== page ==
Dick LeBeau was a great football player. During his 14-year career as a cornerback for the Detroit Lions, he recorded 62 interceptions, returning three for touchdowns, and he added another nine fumble recoveries to total more than 70 takeaways and four total defensive scores during his playing career.
It may have taken a while, but it eventually landed him in the Hall of Fame. Many believe that he should be in the Hall of Fame twice, both as a player and as a contributor, as a great defensive mind credited with pioneering and popularizing the zone blitz, which continues to be a staple of the game decades later.
The thing is, the two are intertwined. As he said during an interview on SiriusXM, he had 24 years of playing experience to call from—two in junior high, four in high school, four at Ohio State, and 14 in the NFL—by the time he ‘retired’.
And then he would spend the next several decades coaching, which by no means came to him as a surprise. “I had the advantage of knowing that I was going to coach. So as I played my career—it went so much longer than I thought that it might—the younger kids that were drafted and came in, I spent a lot of time with them teaching them stuff that I’d already learned”, he said.
“I could see their development was expedited by some of the things that I was telling them”, he continued. “You have to tailor what you’re teaching to the anatomy and physical skills of the guy that you’ve got in that classroom. And I saw our players at Detroit that I was working with, I could see him getting better, so I was kind of laying the groundwork for how I was going to teach”.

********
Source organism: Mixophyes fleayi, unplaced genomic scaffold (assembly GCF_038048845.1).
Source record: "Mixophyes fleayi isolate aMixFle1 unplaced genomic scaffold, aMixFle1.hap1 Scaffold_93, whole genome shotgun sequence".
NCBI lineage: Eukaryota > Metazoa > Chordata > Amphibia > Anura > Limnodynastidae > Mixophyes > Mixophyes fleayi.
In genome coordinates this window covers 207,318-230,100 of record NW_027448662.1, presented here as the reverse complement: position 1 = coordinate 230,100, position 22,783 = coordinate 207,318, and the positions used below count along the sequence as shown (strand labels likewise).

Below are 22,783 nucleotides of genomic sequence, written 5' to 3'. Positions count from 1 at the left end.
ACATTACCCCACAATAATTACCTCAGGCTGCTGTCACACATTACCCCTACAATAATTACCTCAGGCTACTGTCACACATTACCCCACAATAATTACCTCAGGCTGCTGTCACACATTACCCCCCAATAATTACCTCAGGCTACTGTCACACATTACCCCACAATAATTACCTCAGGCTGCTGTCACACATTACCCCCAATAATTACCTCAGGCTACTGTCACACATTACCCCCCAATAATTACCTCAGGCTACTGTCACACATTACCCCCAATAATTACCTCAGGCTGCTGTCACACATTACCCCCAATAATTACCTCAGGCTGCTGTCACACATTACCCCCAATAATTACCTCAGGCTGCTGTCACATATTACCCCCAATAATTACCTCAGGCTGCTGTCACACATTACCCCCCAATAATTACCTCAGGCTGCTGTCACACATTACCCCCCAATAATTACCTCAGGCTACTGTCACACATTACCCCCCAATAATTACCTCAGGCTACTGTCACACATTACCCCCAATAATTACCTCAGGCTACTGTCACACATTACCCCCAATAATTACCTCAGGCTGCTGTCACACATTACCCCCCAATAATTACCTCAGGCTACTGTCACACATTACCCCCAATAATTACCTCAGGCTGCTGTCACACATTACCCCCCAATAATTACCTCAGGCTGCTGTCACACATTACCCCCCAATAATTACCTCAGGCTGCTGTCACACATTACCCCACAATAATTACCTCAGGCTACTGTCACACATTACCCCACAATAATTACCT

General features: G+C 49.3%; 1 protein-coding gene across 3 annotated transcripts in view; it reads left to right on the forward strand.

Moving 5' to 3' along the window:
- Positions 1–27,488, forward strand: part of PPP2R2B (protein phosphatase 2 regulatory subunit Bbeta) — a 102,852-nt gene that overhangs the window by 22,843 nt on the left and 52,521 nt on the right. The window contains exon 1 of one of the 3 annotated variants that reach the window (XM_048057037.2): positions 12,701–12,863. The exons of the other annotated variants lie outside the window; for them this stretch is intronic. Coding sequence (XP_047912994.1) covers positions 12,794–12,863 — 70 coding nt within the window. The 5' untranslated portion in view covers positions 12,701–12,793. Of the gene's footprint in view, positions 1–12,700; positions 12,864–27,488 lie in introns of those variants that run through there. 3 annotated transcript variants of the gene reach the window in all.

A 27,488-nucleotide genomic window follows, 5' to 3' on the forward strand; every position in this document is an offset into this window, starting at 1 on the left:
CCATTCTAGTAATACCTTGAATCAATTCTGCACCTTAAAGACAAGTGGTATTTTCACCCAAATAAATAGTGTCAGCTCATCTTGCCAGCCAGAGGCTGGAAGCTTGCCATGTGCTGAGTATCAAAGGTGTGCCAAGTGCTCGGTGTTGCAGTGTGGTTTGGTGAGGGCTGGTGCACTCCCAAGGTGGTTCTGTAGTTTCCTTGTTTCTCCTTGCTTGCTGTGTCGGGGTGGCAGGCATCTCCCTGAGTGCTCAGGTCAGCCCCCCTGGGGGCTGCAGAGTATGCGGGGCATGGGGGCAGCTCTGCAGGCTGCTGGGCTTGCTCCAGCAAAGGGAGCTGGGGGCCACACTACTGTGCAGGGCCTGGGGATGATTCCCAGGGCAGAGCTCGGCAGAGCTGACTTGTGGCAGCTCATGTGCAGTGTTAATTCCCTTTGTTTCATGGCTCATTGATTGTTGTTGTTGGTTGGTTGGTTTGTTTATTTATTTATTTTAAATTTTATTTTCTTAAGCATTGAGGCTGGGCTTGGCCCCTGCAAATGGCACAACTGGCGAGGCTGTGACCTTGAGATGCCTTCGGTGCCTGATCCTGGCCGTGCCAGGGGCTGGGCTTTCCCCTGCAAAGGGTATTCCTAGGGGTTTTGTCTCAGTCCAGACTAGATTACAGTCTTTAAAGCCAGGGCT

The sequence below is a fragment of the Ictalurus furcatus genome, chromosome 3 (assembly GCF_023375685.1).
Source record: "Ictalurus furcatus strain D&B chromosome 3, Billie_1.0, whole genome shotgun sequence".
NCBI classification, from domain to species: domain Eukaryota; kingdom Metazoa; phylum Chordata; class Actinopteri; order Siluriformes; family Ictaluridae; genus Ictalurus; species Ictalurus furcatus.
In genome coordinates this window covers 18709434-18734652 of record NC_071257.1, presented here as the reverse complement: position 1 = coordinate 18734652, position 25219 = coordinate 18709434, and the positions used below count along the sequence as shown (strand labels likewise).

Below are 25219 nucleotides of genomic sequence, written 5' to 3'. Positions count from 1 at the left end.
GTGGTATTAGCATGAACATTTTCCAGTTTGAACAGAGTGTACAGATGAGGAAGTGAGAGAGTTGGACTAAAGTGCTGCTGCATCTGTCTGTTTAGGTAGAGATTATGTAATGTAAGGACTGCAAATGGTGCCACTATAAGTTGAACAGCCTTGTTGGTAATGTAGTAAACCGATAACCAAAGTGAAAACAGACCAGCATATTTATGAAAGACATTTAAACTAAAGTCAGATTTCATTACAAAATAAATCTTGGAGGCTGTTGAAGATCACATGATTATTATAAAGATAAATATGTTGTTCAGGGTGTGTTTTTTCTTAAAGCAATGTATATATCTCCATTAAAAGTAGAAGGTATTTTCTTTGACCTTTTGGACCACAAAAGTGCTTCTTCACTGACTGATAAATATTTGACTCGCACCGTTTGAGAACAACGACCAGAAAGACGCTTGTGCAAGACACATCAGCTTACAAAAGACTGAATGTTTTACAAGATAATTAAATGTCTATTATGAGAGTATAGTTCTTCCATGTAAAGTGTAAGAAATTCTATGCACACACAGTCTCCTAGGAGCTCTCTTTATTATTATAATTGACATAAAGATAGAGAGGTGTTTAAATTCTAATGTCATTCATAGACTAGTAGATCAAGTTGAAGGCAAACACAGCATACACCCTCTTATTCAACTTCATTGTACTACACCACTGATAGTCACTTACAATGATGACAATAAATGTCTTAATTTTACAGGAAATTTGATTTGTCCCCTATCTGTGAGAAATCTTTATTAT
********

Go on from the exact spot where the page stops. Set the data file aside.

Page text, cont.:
LeBeau’s coaching career began with a three-year stint as a special teams coordinator for the Philadelphia Eagles in 1973. From there, he coached the Green Bay Packers’ defensive backs for four seasons before taking the same role in Cincinnati, where he would move up to defensive coordinator in 1984.
His first stint with the Pittsburgh Steelers lasted from 1992 to 1996, first as defensive backs coach, then as coordinator. He would return in 2004 after time again with the Bengals and then one year in Buffalo, embarking on an 11-year period marked largely by dominance, and three Super Bowl appearances, which was simply the culmination of what he always wanted to do.
“That was just always really my goal”, he said of coaching. “You can call it altruistic if you want to, but I just wanted to help other people who are very gifted athletes, equally gifted, and most of them better than me, even, but I could shortcut their learning process, because I’d been out there through the school of hard knocks and learned it the hard way”.
“What good’s it do to accumulate this notebook for 14 years if you go to work at Sam’s Delicatessen and you never see another athlete?”, he joked. “So, I was going to coach, and that’s what I wanted to do”.
And we’re all grateful that he did.